Let’s translate Coonan’s words from Politicalspinlish to English:

I’m so pissed off with Chapman for picking on the Liberal Party’s favourite shock jock that I want all you commercial radio stations to gang up on him. Especially if Chapman’s decisions cost you money. That way, I’ll have the trigger to manufacture a different process so we can replace him with a less independent watchdog. Heck, if the ABC can be biased, why can’t I?

The fact that the existing Code was developed by the industry in the first place doesn’t seem to matter. Hence it is called a ‘Code of Practice.’ It’s not an Act or a Regulation. And as a major talkback broadcaster, 2GB would have had plenty of input in developing that Code.

It also doesn’t seem to matter that every other station and broadcaster has copped ACMA decisions on the chin. The Rule of Law has its costs. One is that if you disobey the law, you can expect to feel a little pain.

It gets better. In his defence, Jones named ACMA officials on air and claimed they had ‘little experience or knowledge of talkback radio.’

Yes, of course, Alan. Talkback radio is an esoteric science requiring years of education and training. It’s even harder than coaching rugby or teaching English. Only someone with experience in talkback should be umpire.

With that in mind, I’d like to suggest to Minister Coonan that she consider replacing Chris Chapman with a candidate who has decades of real experience in talkback radio. Someone like John Laws.

But then, I dare say Jones won’t like Lawsy either. Especially after Laws accused Jones of threatening the PM in 2000 if he didn’t appoint his old friend David Flint as Chair of the broadcasting watchdog.

Or perhaps Jones would like to see Professor Flint returned? No, that is out of the question. What ‘experience’ does Flint  have in talkback radio? What ‘knowledge’ would he have?

Of course, Jones isn’t really worried about racism or riots or bikies or Lebs. What this really boils down to is dollars and cents for 2GB’s biggest ‘Struggle Street’ shareholders.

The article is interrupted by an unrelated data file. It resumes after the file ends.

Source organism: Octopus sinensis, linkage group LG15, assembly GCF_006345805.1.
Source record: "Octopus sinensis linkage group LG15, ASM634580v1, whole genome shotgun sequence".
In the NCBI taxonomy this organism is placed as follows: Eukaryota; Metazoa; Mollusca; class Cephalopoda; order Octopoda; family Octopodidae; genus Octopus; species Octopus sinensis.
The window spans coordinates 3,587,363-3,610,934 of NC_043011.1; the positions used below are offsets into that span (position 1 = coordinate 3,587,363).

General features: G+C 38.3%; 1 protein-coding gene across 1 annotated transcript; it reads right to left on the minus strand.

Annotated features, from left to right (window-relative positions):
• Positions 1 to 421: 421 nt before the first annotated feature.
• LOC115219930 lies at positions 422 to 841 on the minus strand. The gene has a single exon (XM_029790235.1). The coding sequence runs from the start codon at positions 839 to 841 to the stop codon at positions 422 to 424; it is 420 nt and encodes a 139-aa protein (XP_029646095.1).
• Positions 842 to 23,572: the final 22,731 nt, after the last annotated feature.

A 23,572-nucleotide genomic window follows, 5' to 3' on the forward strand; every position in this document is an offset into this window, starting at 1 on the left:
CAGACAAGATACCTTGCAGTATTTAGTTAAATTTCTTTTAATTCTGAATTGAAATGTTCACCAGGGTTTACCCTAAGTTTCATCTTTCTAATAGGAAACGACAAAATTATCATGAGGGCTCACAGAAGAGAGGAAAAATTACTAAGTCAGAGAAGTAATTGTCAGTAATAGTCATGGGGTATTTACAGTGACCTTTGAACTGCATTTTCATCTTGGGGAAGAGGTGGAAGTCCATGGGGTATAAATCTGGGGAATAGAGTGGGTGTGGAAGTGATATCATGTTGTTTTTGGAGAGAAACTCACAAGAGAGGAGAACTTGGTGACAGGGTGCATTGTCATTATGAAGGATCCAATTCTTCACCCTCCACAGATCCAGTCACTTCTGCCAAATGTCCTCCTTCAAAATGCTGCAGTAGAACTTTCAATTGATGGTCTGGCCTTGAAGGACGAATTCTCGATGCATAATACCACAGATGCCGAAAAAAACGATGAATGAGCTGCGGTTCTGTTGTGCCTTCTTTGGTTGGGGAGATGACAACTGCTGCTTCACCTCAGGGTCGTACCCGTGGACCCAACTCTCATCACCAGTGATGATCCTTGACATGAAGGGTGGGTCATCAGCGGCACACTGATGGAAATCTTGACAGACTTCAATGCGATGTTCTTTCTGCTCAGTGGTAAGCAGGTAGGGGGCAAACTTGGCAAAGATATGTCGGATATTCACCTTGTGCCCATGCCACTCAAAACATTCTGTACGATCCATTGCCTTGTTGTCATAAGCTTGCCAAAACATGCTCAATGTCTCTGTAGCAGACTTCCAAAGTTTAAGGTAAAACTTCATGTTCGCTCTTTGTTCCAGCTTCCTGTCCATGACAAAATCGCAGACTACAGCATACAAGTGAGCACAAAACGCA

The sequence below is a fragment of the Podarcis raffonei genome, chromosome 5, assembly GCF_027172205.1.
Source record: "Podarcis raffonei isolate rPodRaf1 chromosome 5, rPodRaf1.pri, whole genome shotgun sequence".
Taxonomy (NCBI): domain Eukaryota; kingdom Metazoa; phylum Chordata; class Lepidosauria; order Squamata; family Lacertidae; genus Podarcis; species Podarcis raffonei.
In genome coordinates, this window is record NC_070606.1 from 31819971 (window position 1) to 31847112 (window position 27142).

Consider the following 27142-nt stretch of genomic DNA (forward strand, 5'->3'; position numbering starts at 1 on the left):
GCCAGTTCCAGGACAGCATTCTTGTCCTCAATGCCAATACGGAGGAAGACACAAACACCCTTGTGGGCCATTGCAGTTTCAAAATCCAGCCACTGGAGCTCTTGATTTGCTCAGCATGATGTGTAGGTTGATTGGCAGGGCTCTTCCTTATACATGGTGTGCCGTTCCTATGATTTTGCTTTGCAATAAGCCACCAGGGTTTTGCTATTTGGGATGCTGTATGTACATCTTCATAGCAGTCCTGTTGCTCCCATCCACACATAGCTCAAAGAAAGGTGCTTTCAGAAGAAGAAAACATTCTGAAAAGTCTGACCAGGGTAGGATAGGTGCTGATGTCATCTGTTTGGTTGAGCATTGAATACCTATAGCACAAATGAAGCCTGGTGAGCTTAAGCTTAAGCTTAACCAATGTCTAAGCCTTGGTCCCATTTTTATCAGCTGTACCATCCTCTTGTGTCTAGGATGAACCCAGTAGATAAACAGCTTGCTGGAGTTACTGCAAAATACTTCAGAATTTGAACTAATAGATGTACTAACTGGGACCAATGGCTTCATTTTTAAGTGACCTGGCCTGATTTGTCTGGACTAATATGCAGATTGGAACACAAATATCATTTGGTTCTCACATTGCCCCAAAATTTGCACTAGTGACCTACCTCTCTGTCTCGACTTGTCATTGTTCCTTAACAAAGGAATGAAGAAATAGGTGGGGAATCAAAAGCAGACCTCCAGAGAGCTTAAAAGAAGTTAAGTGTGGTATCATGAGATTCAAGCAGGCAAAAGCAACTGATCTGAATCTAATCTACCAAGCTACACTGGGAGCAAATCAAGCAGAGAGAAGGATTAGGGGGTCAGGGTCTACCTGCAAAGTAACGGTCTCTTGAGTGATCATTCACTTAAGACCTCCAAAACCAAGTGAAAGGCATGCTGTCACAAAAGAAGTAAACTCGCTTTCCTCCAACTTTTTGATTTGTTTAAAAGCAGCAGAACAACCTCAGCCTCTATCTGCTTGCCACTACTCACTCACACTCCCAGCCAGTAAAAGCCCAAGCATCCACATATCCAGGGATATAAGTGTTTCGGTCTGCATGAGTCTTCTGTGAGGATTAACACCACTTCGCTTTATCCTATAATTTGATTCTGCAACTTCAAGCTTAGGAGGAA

Jones says what he says because it brings him a large audience. Admittedly, most are over 55 but, with Australia’s ageing population this is a growing demographic with a lifetime of savings, investments and superannuation to splurge. Advertisers want this market, but they don’t wish to offend other customers or their staff. I doubt senior managers of Middle-Eastern origin such as at the NAB   would want their advertising budget spent on broadcasters who talk about bikie gangs taking on ‘Middle-Eastern thugs’ on the eve of Australia’s worst race riots this century.

Radio stations survive on advertising dollars, just as small businesses in Cronulla survive on crowded beaches. Your average Cronulla shopkeeper doesn’t mind if the dollars come from Middle-Eastern or Anglo-Saxon people. Yet they suffered because certain sentiments were played out senti
ments that they never expressed or condoned.

It’s only fair that a Sydney radio station and shock jock suffer a little pain. Jones didn’t have to read offensive and racist emails on air. He didn’t have to mention bikie gangs gathering at railway stations. If anything, Jones and 2GB got off lightly. They should cop the effects of the law, just like the rest of us do. If you commit the crime, you do the time.

Surely, shock jocks of all people wouldn’t want to see anyone get away with breaking the law.

Launched in 2004, New Matilda is one of Australia's oldest online independent publications. It's focus is on investigative journalism and analysis, with occasional smart arsery thrown in for reasons of sanity. New Matilda is owned and edited by Walkley Award and Human Rights Award winning journalist Chris Graham.